|Relations, philosophy: relations are that what can be discovered or produced in objects or states when compared to other objects or other states with regard to a selected property. For example, dimensional differences between objects A and B, which are placed into a linguistic order with the expression "larger" or "smaller" as a link, are determinations of relations which exist between the objects. Identity or equality is not accepted as a relation by most authors. See also space, time, order, categories, reflexivity, symmetry, transitivity._____________Annotation: The above characterizations of concepts are neither definitions nor exhausting presentations of problems related to them. Instead, they are intended to give a short introduction to the contributions below. – Lexicon of Arguments. |
John Bowlby on Relations - Dictionary of Arguments
Corr I 230
Relations/Bowlby/attachment theory/Shaver/Mikulincer: “attachment figures”: During infancy, primary care-givers (usually one or both parents but also grandparents, older siblings, daycare workers) are likely to occupy the role of attachment figure. During adolescence and adulthood, other relationship partners often become targets of proximity and support-seeking, including close friends and romantic partners. Teachers and supervisors in academic settings or therapists in clinical settings can also serve as real or potential sources of comfort and support, and therefore can be treated as attachment figures.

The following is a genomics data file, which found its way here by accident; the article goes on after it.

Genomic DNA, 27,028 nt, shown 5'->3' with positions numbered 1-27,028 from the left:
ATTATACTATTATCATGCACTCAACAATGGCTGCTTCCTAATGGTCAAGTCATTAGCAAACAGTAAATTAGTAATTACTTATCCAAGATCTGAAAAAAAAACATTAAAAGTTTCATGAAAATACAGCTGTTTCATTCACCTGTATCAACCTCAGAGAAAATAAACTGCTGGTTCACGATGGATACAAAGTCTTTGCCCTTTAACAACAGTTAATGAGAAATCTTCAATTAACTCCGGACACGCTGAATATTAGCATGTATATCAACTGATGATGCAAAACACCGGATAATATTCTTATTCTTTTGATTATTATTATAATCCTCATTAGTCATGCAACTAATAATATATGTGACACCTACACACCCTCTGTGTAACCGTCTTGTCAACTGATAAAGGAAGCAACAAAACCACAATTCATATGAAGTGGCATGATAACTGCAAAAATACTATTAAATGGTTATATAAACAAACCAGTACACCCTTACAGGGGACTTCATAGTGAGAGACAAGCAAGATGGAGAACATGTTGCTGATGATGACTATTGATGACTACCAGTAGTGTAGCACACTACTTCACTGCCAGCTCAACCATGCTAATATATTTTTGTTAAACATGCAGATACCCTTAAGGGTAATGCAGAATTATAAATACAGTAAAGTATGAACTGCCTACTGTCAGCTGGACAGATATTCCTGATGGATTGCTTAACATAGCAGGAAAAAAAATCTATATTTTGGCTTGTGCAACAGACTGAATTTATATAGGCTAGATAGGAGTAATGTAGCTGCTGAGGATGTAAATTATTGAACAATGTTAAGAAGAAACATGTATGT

Moreover, groups, institutions and symbolic personages (e.g., God, the Buddha or the Virgin Mary) can be recruited as attachment figures. They form what Bowlby (1982/1969)(1) called a person’s hierarchy of attachment figures.
1. Bowlby, J. 1982. Attachment and loss, vol. I, Attachment, 2nd edn. New York: Basic Books (original edn 1969)
Phillip R. Shaver and Mario Mikulincer, “Attachment theory: I. Motivational, individual-differences and structural aspects”, in: Corr, Ph. J. & Matthews, G. (eds.) 2009. The Cambridge Handbook of Personality Psychology. New York: Cambridge University Press_____________Explanation of symbols: Roman numerals indicate the source, arabic numerals indicate the page number. The corresponding books are indicated on the right hand side. ((s)…): Comment by the sender of the contribution. Translations: Dictionary of Arguments The note [Author1]Vs[Author2] or [Author]Vs[term] is an addition from the Dictionary of Arguments. If a German edition is specified, the page numbers refer to this edition.
Philip J. Corr
The Cambridge Handbook of Personality Psychology New York 2009
Philip J. Corr (Ed.)
Personality and Individual Differences - Revisiting the classical studies Singapore, Washington DC, Melbourne 2018